By Luci Manning
Some 20 students in Lake Zurich Middle School South’s afterschool woodworking program used their new skills to brighten the holidays for children who have been victims of domestic violence. Over the course of four afternoons, the students sawed, sanded, finished, drilled and assembled 100 toy cars, which were then presented to the nonprofit Caring Women’s Connection as holiday presents for the children. “I know not every family has enough to give $300 minibikes or stuff like that, so it’s nice being able to make stuff for them,” seventh-grader Connor Miltz told the Chicago Daily Herald.
This holiday season, children in need from the Boys & Girls Clubs of Buffalo will have new opportunities to get active and explore the outdoors thanks to a gift from the American Bikers Aimed Toward Education’s Buffalo/Erie chapter. The group is donating 40 bicycles to the club, which will then distribute the bikes to students who excel academically through the organization’s “Bridging the Gap” program. “Kids come to our after-school programs on a daily basis, and many of them are really trying to improve in their academics, and that’s goal of our program,” chief program office Robert Lowery told the Cheektowaga Bee. “Our key is that if they make some improvement academically through our program, that we would provide bikes to these kids.”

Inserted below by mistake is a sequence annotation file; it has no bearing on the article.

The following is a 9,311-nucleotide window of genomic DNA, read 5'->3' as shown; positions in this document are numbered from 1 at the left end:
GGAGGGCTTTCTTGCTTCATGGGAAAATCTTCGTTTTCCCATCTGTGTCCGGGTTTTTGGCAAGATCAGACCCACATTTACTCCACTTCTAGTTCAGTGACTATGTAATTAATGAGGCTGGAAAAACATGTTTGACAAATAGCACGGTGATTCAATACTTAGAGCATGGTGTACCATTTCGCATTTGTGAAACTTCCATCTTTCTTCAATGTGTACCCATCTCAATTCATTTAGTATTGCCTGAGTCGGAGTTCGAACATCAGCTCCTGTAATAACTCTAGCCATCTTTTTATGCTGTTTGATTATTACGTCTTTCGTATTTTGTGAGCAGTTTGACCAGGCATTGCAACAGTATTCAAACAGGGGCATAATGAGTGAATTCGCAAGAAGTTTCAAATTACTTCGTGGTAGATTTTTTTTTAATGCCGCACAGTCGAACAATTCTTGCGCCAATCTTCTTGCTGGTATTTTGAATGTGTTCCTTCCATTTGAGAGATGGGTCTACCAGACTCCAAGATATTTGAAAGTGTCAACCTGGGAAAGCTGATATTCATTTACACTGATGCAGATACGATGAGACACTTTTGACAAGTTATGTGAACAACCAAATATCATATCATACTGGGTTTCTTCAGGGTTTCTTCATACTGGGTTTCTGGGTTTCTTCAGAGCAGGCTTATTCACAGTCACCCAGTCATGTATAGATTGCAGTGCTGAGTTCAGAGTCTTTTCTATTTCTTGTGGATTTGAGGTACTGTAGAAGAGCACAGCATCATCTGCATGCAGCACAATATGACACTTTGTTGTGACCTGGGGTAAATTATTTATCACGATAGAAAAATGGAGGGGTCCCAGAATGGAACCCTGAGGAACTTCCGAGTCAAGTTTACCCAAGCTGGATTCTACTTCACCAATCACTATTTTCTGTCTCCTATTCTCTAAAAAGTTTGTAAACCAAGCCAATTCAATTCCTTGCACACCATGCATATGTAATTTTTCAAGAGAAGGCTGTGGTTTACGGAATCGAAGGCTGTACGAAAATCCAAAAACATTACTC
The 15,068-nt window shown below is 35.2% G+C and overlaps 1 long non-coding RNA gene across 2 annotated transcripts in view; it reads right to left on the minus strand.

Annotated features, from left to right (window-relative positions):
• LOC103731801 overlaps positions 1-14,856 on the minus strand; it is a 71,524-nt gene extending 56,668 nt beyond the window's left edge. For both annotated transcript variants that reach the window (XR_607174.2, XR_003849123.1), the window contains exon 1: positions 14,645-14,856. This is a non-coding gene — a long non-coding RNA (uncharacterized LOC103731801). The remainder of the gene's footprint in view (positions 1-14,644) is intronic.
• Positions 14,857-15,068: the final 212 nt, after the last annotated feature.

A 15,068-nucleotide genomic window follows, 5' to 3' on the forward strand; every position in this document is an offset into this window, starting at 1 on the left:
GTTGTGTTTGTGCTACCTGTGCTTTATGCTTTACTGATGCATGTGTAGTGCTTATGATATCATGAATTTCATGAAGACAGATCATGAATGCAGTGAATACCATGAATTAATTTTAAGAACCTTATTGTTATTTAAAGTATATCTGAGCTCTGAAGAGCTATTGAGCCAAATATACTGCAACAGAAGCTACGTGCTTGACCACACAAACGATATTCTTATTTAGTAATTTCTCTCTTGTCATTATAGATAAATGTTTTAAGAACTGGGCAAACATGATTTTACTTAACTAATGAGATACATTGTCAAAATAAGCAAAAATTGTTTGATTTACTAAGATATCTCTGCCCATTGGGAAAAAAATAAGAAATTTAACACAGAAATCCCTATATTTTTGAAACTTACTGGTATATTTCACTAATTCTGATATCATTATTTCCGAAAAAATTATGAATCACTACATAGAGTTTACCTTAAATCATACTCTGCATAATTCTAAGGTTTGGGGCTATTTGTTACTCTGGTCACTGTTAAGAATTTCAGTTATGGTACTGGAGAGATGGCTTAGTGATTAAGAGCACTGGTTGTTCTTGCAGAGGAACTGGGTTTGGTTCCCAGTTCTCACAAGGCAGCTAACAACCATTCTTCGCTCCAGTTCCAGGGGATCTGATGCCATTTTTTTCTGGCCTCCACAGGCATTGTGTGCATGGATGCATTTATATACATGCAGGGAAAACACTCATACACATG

Hillsdale High School’s afterschool Sewing Club recently finished a special project of machine-sewn weighted rice bags to donate to early childhood special education students at the Bailey Early Childhood Center. When the young children pile the bags on their laps, it keeps them calm, improves their attention spans and makes it easier for them to stay on task. Club members made colorful designs for the bags and double stitched them to keep them strong. “It’s fun doing things for little kids,” sophomore Ella Lewis told the Hillsdale Daily News. “They are so adorable.” The club also donated ice packs to Gier Elementary School to help with students’ daily bumps and bruises.
Although sisters Judy Allbritton and Debbie Abbott struggled with poverty as children, their neighbors, schoolmates and friends always stepped up to help their family by providing toys and groceries during the holiday season. Now, as adults, they’re paying it forward by hosting a Christmas celebration with nonprofit Life Source International for 100 low-income children and families from northwest Arkansas. More than 150 people attended the free Polar Express-themed party last week, which included story readings, gifts and a visit from Santa. The sisters plan to continue the event as an annual celebration. “We want this to be a magical event that they remember when they’re older,” Abbott told the Arkansas Democrat-Gazette.